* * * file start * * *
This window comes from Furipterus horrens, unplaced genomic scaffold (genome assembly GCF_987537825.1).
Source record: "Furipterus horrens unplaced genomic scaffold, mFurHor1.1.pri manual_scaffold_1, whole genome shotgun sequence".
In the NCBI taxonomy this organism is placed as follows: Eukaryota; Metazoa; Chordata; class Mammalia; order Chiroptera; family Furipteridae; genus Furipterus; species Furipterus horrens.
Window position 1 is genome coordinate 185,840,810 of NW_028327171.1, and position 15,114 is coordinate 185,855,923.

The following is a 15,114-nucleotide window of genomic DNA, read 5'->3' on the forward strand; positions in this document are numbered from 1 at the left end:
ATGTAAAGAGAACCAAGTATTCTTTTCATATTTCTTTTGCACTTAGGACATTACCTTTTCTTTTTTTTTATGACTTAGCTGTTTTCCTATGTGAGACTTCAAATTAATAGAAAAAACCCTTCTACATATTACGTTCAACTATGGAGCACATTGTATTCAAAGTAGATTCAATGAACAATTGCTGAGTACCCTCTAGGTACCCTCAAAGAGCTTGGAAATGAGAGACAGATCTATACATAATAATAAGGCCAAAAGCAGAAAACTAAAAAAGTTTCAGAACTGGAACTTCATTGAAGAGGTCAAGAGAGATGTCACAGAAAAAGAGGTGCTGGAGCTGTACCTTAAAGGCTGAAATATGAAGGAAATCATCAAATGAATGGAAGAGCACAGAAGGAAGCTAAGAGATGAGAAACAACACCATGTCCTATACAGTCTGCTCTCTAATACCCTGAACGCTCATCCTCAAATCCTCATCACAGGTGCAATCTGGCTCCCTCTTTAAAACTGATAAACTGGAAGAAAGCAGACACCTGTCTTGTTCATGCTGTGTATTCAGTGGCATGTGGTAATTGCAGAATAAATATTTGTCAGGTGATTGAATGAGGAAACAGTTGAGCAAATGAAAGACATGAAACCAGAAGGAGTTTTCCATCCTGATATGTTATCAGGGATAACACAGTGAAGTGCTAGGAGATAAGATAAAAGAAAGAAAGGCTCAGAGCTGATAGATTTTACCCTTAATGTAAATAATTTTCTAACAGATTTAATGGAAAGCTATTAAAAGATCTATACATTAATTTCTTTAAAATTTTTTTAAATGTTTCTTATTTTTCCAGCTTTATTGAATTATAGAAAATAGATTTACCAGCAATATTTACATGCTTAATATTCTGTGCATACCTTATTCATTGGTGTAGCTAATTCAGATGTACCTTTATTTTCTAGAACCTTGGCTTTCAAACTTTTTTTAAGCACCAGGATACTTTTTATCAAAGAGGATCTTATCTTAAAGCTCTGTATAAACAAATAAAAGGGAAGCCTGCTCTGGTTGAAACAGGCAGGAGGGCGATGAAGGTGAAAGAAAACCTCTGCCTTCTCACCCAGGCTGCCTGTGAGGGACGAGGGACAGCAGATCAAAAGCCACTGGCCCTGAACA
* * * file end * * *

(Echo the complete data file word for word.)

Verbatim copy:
This window comes from Furipterus horrens, unplaced genomic scaffold (genome assembly GCF_987537825.1).
Source record: "Furipterus horrens unplaced genomic scaffold, mFurHor1.1.pri manual_scaffold_1, whole genome shotgun sequence".
In the NCBI taxonomy this organism is placed as follows: Eukaryota; Metazoa; Chordata; class Mammalia; order Chiroptera; family Furipteridae; genus Furipterus; species Furipterus horrens.
Window position 1 is genome coordinate 185,840,810 of NW_028327171.1, and position 15,114 is coordinate 185,855,923.

The following is a 15,114-nucleotide window of genomic DNA, read 5'->3' on the forward strand; positions in this document are numbered from 1 at the left end:
ATGTAAAGAGAACCAAGTATTCTTTTCATATTTCTTTTGCACTTAGGACATTACCTTTTCTTTTTTTTTATGACTTAGCTGTTTTCCTATGTGAGACTTCAAATTAATAGAAAAAACCCTTCTACATATTACGTTCAACTATGGAGCACATTGTATTCAAAGTAGATTCAATGAACAATTGCTGAGTACCCTCTAGGTACCCTCAAAGAGCTTGGAAATGAGAGACAGATCTATACATAATAATAAGGCCAAAAGCAGAAAACTAAAAAAGTTTCAGAACTGGAACTTCATTGAAGAGGTCAAGAGAGATGTCACAGAAAAAGAGGTGCTGGAGCTGTACCTTAAAGGCTGAAATATGAAGGAAATCATCAAATGAATGGAAGAGCACAGAAGGAAGCTAAGAGATGAGAAACAACACCATGTCCTATACAGTCTGCTCTCTAATACCCTGAACGCTCATCCTCAAATCCTCATCACAGGTGCAATCTGGCTCCCTCTTTAAAACTGATAAACTGGAAGAAAGCAGACACCTGTCTTGTTCATGCTGTGTATTCAGTGGCATGTGGTAATTGCAGAATAAATATTTGTCAGGTGATTGAATGAGGAAACAGTTGAGCAAATGAAAGACATGAAACCAGAAGGAGTTTTCCATCCTGATATGTTATCAGGGATAACACAGTGAAGTGCTAGGAGATAAGATAAAAGAAAGAAAGGCTCAGAGCTGATAGATTTTACCCTTAATGTAAATAATTTTCTAACAGATTTAATGGAAAGCTATTAAAAGATCTATACATTAATTTCTTTAAAATTTTTTTAAATGTTTCTTATTTTTCCAGCTTTATTGAATTATAGAAAATAGATTTACCAGCAATATTTACATGCTTAATATTCTGTGCATACCTTATTCATTGGTGTAGCTAATTCAGATGTACCTTTATTTTCTAGAACCTTGGCTTTCAAACTTTTTTTAAGCACCAGGATACTTTTTATCAAAGAGGATCTTATCTTAAAGCTCTGTATAAACAAATAAAAGGGAAGCCTGCTCTGGTTGAAACAGGCAGGAGGGCGATGAAGGTGAAAGAAAACCTCTGCCTTCTCACCCAGGCTGCCTGTGAGGGACGAGGGACAGCAGATCAAAAGCCACTGGCCCTGAACA